Isolated IgA deficiency after chemotherapy for acute myelogenous leukemia in an infant.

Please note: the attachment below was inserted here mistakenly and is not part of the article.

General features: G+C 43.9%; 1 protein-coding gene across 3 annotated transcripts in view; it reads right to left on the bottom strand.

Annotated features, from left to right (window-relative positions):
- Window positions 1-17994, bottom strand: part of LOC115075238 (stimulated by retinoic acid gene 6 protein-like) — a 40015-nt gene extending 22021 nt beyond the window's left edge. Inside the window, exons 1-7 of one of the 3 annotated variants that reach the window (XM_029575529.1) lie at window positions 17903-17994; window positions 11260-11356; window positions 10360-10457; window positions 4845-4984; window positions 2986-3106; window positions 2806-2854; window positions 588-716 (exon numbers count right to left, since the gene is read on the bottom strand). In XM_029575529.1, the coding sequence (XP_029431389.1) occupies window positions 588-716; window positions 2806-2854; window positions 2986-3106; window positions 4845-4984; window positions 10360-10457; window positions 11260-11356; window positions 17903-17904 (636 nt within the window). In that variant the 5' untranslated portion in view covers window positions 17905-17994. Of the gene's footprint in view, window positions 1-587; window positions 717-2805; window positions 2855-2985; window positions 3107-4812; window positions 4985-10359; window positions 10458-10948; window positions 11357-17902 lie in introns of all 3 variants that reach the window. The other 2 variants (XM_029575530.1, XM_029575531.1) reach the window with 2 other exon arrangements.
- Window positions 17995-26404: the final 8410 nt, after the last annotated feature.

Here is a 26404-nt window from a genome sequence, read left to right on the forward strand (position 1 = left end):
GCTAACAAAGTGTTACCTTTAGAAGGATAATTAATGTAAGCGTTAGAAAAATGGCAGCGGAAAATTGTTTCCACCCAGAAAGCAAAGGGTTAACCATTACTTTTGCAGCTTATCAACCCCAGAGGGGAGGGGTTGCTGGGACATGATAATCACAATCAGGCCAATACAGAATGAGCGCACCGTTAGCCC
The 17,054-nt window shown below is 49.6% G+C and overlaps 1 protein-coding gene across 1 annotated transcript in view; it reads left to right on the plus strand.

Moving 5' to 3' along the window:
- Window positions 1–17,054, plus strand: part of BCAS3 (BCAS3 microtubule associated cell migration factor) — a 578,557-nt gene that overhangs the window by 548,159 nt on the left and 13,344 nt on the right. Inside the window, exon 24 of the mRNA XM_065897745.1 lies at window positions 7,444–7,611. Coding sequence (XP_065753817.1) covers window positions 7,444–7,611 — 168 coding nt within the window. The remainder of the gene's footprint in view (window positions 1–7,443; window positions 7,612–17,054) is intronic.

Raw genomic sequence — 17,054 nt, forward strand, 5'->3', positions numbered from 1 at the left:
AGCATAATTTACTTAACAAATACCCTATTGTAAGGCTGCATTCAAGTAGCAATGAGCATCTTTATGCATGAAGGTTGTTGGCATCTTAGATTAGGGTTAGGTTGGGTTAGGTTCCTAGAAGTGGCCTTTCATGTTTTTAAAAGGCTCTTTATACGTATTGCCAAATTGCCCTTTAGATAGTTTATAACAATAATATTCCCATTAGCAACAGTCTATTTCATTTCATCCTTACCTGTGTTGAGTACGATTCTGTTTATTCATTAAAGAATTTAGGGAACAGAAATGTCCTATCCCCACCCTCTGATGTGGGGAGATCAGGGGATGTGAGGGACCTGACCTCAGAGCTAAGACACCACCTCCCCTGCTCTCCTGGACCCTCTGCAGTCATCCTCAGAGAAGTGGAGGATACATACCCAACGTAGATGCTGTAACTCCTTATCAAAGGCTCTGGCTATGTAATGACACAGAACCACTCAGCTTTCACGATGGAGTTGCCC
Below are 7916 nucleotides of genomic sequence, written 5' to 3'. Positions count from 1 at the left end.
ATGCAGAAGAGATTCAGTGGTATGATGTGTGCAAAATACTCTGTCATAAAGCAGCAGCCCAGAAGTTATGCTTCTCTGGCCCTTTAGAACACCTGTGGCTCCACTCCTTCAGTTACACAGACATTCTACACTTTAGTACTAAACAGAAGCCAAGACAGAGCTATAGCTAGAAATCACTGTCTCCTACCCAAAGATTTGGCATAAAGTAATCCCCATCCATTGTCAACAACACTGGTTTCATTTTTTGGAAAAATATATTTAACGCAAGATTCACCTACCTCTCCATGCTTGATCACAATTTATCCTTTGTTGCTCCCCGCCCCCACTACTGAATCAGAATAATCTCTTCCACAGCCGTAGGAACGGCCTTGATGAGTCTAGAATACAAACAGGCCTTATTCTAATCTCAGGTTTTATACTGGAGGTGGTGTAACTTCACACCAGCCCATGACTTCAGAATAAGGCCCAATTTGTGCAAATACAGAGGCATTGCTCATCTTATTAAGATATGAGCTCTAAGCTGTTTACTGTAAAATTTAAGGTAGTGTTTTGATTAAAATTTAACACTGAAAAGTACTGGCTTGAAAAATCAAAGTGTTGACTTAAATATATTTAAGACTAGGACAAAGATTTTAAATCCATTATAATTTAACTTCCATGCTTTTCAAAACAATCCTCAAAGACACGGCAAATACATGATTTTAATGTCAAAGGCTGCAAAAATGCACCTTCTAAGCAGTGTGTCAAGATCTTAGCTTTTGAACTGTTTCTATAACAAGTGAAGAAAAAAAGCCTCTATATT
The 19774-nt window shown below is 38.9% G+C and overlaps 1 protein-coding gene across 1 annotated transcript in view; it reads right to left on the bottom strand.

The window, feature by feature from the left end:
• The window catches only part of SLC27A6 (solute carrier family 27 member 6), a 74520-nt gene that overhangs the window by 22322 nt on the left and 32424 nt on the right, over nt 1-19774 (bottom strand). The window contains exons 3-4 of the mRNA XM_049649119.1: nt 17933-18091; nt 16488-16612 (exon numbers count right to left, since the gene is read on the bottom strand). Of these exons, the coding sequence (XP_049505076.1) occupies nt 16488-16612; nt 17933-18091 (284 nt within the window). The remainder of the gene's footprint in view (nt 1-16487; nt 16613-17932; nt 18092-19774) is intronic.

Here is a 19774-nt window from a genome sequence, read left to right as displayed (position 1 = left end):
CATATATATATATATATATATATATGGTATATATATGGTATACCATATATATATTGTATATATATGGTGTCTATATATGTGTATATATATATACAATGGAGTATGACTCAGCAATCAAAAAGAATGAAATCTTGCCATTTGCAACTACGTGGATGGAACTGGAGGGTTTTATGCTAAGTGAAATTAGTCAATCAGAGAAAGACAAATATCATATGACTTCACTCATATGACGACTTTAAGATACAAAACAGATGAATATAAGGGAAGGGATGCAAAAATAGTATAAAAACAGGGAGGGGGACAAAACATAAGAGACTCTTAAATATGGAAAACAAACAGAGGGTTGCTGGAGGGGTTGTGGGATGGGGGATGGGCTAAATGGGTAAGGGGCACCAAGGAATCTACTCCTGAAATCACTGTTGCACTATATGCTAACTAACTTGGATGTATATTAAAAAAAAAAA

IgA deficiency is a relatively common congenital immunodeficiency in children. It can either be asymptomatic or lead to frequent infections, most often of the sinuses and lungs. Intensive chemotherapy for acute leukemia is also profoundly immunosuppressive and can be complicated with life-threatening infections, usually associated with neutropenia and prolonged lymphopenia in the post-bone marrow transplant setting. Isolated, acquired immunoglobulin deficiency that occurs during treatment has been described but is usually transient. In this report, the authors describe a patient with infant acute myelogenous leukemia with acquired, persistent IgA deficiency.
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